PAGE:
The Syrian government is examining ways to overhaul ailing public sector enterprises that place a heavy burden on the national budget, as the country moves from an economy tightly controlled by the state to one that is more market-oriented.
While the public sector will still play an important role in the economy, experts and officials believe that a large number of state-owned companies, especially in the manufacturing and industrial sectors, can no longer compete with a growing number of private factories and cheaper products entering an increasingly liberalised market.
In an interview with state television in late December, finance minister Mohammad al-Hussein said that the government had written off 11 billion US dollars in loans to some public companies, thus admitting indirectly that some of these enterprises were draining the state’s financial resources.
The minister, however, said that not all of the 260 state-owned firms lose money. Twenty of them generate a profit and contribute around 3.6 billion dollars to the treasury from areas like oil, banking and tobacco.
The rest either break even or make a loss.
Critics say that many of the state-owned enterprises continue to lose money because their operations are based on unsuitable systems inspired by the former Soviet Union, where production goals and prices do not follow market needs and production costs but rather five-year plan targets.
Mohammad al-Atassi, a Damascus-based economic expert, said that public companies mainly suffer from “corruption, embezzlement of public money … slack management as well as unqualified and untrained personnel”.
He added that at the technical level, most of these companies were lagging behind because of old and ineffective equipment and facilities.
He said that the administration of these companies lacked the authority to make the necessary decisions to adjust production to the needs of the market.
State-owned enterprise directors have their hands tied by the bureaucracy and have to refer to government officials before making decisions, he said.
Atassi suggested that one solution would be to reform the management structure of these companies by giving them more autonomy and devising effective units for marketing and sales to increase competitiveness.
Now the government is looking for realistic formulas to support loss-making firms without relying on dwindling state resources, observers say.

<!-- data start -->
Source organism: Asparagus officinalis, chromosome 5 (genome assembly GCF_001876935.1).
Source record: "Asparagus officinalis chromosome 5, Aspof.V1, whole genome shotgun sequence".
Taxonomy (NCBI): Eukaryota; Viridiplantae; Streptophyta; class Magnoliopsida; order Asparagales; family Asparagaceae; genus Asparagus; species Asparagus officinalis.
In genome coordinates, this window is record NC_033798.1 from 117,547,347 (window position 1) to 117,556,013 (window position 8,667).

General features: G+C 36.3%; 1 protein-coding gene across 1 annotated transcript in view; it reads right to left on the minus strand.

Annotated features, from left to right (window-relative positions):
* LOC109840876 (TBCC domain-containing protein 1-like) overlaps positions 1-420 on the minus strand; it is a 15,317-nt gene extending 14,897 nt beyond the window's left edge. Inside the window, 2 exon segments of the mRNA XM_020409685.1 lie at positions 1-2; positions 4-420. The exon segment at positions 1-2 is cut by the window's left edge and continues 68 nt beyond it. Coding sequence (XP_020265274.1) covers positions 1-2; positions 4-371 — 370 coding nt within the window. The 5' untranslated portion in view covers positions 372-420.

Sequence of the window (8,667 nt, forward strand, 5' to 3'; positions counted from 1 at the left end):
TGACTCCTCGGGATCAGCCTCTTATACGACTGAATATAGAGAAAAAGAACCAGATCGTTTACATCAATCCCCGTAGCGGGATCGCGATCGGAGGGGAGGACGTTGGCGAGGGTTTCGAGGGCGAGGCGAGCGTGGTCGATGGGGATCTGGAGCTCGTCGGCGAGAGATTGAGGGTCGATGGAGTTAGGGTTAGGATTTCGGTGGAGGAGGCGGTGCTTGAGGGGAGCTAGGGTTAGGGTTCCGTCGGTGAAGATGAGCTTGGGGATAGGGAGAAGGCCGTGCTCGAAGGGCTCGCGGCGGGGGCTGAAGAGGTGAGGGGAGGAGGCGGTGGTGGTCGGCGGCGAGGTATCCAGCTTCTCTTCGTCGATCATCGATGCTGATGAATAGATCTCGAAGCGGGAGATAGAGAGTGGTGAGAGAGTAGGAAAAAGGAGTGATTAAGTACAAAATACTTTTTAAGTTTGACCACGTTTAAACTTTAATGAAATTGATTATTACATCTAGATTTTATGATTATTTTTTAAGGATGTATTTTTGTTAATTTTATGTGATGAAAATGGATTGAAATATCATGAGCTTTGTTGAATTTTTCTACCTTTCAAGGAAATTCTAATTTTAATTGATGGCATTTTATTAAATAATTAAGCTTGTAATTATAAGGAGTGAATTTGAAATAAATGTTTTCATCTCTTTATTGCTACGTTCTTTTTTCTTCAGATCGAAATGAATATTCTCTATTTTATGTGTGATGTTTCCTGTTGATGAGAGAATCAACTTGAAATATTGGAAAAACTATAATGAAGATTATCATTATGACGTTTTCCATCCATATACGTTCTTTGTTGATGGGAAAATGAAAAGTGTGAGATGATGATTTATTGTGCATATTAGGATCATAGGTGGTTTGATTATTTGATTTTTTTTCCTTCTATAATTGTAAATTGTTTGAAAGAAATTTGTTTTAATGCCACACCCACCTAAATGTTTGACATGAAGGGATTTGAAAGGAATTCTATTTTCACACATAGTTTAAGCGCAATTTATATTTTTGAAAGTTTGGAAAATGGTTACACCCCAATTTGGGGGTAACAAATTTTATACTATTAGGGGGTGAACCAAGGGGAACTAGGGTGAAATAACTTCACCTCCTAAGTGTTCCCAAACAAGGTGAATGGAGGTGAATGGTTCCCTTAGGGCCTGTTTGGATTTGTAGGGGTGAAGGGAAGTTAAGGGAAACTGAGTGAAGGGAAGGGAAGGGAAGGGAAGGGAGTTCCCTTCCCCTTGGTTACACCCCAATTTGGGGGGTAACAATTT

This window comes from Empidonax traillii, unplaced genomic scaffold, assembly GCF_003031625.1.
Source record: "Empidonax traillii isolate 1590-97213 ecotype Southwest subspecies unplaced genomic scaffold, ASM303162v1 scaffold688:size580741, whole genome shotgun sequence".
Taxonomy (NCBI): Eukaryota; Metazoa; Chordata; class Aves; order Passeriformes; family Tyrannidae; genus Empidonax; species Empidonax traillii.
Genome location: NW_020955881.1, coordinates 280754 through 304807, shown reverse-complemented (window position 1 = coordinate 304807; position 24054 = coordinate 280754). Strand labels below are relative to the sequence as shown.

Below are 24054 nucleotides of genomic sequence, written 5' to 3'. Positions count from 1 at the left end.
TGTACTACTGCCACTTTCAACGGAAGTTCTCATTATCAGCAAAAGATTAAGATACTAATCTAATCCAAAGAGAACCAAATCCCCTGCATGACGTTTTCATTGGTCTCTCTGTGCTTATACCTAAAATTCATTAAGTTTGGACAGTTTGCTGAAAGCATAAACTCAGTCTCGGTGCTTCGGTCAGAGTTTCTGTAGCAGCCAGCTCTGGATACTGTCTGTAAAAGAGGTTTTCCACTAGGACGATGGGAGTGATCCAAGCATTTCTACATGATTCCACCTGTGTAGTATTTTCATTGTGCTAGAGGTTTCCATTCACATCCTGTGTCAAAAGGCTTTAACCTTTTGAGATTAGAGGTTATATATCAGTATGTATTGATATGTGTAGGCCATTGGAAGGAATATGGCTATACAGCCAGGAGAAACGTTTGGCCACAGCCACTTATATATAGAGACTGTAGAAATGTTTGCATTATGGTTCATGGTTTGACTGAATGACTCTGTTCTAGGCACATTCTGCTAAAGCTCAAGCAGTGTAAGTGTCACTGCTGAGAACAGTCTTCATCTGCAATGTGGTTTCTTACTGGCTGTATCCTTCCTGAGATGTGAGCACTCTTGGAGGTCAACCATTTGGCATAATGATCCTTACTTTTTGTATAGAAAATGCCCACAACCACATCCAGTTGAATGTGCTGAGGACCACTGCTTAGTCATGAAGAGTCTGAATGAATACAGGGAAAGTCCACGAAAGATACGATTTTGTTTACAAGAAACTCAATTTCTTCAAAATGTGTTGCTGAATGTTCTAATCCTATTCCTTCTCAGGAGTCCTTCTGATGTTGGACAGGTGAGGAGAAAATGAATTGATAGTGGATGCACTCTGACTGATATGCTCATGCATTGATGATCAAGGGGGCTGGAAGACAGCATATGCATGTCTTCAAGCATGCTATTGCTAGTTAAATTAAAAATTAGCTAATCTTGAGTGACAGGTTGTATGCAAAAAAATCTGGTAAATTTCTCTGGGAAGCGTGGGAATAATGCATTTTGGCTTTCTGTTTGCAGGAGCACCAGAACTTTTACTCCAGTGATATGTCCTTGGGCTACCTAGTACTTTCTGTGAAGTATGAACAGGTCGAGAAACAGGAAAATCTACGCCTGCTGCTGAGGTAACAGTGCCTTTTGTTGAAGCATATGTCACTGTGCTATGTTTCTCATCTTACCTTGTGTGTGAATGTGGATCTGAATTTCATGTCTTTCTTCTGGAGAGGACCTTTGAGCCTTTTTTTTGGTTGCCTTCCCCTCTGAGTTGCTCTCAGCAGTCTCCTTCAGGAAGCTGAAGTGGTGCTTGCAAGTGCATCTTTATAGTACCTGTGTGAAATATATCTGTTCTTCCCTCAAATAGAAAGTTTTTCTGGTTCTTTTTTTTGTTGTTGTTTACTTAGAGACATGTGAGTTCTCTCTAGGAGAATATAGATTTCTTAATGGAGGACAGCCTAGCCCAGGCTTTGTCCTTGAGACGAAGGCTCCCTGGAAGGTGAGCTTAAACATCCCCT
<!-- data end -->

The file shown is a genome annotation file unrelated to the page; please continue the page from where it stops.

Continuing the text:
The state cannot afford to bail these companies out as it used to because oil revenues are decreasing and the population is growing, they add.
Officials are specifically studying the possibility of using the resources and expertise of local and international private entities to stem the losses without resorting to full privatisation, an option that meets internal resistance in a country where socialism is still deeply rooted.
A delegation of experts appointed by the government is currently studying draft laws that would govern and organise cooperation between private investors and state-run companies, officials say.
These laws are being examined by the ministry of economy in collaboration with Syria’s official investment body and are set to be issued this year, according to statements by the vice-premier for economic affairs, Abdallah al-Dardari.
A high-profile economic conference in Damascus concluded its meetings in November with a number of recommendations to boost the partnership between the private and the public sector as an “effective way” to reform the Syrian economy.
The focus, according to statements issued by officials at the conference, was on build, operate and transfer, BOT, type of projects whereby the government provides support to private firms to establish or refurbish enterprises and then transfers their management back to the state after a certain period of time.
The government has recently decided to cede the building of new power plants to private investors in an effort to increase the output of the power sector to match the growing needs of the population.
Imad Ghalyoun, a member of parliament who sits on its budget committee, told IWPR that the government is currently studying ways to liquidate public enterprises that lose money or are no longer functioning, like some power plants and dyes factories.
He said that the government could be planning to sell the premises of loss-making companies and use the money to invest in more lucrative projects.
Ghalyoun said that a factory producing dairy products in Aleppo was recently closed down because it registered losses of nearly half a million dollars in 2008.
He said the reasons for the factory’s lack of competitiveness were high production costs, corruption and a shortage of raw materials because milk producers preferred to sell to private factories, which paid more.
He added that some state-owned enterprises could start generating a profit if they were to be restructured and get more support from the government, like the construction enterprise in charge of erecting buildings and paving roads.
Another problem facing some of these companies was that they cannot use the profit they generate for the development and improvement of their own infrastructure and equipment, Ghalyoun said.
He cited the example of the state-owned cement factory, which has to sell to the government at less than the cost of production but the government then resells the cement, keeping the profit for the general budget.